Abdominal compartment syndrome (ACS) is defined as sustained intra-abdominal pressure (IAP) of >20 mmHg with the presence of an attributable organ failure . Intra-abdominal hypertension (IAH) may contribute to splanchnic hypoperfusion, intestinal perforation and multiple organ failure . A major cause of morbidity and mortality after ruptured abdominal aortic aneurysm (rAAA) is ACS, which is estimated to develop in 20% of the patients . In the largest series of patients with rAAA treated with endovascular aneurysm repair (EVAR), mortality of ACS patients was 30%. ACS and intestinal perforation are identified as predictive factors for increased ICU mortality and morbidity, for which reason future vigilance and appropriate management of them remains critically important in rAAA. The lesson to be learned from this case is that DCO and conservative fluid strategy should be taken timely to avoid the subsequently ACS. DCO is conducted to break the reinforcing cycle of hypothermia, coagulopathy, and acidosis after catastrophic intraabdominal vascular events. Efforts should be made to find a balance between giving sufficient fluid therapy to maintain hemodynamic stability and organ perfusion while avoiding overzealous volume administration. This may be achieved by a neutral or slightly negative fluid balance. It is anticipated that these important concepts need to be even wider application in the future.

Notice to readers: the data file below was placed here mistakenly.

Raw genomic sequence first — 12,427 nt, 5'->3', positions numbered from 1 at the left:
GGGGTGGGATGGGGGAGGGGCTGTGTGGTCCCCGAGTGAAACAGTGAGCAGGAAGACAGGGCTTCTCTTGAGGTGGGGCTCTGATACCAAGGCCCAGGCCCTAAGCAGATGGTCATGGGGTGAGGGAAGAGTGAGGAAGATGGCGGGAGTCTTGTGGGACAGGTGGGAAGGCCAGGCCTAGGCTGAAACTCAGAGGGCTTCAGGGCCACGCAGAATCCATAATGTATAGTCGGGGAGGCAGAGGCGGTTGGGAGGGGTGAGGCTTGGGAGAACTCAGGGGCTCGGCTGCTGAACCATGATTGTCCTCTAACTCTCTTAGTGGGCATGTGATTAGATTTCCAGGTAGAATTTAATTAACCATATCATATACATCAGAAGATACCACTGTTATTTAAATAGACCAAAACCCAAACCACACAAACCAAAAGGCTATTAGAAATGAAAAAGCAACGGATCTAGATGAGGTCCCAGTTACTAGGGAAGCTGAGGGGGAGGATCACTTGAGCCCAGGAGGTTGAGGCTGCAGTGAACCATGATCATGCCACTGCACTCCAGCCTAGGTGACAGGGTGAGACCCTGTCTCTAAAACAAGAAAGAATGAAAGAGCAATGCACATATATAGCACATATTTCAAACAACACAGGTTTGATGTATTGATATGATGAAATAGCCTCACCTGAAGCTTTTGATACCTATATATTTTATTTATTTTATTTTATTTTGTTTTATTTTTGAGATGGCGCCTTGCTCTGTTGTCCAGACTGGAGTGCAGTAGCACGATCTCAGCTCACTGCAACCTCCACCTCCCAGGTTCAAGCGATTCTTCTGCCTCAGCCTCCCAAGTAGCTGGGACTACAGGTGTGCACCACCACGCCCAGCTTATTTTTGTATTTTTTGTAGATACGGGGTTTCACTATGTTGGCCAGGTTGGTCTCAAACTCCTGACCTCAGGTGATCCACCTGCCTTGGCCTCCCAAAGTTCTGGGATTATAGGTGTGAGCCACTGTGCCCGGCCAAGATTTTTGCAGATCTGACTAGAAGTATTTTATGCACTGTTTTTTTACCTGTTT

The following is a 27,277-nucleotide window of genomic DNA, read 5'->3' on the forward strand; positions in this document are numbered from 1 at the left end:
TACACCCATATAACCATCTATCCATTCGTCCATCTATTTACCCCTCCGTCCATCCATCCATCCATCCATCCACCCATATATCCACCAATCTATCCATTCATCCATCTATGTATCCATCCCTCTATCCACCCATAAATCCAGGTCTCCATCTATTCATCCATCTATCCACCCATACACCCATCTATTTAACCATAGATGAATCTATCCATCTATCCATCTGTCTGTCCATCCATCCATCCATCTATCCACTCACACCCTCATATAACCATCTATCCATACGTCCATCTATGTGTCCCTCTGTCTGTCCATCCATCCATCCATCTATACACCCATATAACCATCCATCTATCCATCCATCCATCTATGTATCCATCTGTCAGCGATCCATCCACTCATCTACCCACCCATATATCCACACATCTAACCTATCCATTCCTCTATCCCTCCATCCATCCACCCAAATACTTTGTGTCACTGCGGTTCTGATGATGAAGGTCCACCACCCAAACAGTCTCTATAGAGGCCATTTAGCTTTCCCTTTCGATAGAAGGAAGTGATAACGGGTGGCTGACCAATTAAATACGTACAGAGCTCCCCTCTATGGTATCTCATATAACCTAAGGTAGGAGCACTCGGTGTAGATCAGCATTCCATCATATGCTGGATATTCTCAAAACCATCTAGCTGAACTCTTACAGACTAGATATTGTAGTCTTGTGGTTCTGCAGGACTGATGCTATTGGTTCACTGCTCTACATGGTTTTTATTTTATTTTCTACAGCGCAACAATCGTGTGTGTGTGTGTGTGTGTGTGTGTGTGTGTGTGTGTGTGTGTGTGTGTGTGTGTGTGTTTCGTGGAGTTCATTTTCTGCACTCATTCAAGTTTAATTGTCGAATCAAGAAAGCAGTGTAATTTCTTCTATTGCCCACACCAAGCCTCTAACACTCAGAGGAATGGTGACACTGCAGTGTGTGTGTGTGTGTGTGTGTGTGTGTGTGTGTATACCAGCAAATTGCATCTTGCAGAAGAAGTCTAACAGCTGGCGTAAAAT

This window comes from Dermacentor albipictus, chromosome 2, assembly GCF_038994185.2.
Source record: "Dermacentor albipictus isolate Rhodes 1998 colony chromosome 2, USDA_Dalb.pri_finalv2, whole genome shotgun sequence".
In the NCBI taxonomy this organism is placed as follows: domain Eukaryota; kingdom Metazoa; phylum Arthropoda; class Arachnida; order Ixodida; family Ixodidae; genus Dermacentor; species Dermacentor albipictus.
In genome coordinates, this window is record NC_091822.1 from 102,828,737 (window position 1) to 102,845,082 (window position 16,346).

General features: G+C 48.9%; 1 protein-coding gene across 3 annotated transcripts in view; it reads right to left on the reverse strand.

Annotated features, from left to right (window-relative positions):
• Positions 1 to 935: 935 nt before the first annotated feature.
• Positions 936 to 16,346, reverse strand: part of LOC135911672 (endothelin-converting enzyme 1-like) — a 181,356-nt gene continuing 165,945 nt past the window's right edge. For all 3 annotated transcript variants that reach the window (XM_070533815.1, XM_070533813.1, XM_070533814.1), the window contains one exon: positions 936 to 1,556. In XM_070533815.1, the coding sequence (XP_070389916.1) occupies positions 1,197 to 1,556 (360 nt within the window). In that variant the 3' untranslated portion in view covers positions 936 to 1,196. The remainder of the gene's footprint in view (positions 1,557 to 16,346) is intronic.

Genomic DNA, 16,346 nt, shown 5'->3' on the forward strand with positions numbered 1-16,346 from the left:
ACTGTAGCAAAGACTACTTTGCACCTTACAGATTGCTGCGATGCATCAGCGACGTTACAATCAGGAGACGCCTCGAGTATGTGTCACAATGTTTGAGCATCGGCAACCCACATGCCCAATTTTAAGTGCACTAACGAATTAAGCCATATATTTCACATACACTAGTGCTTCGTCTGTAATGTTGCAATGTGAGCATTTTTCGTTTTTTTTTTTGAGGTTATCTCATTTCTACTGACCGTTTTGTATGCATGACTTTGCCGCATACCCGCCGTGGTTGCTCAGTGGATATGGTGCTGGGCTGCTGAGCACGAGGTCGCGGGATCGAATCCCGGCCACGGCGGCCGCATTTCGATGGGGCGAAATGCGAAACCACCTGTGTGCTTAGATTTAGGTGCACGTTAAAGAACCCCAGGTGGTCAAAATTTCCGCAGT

Last date updated on June, 2014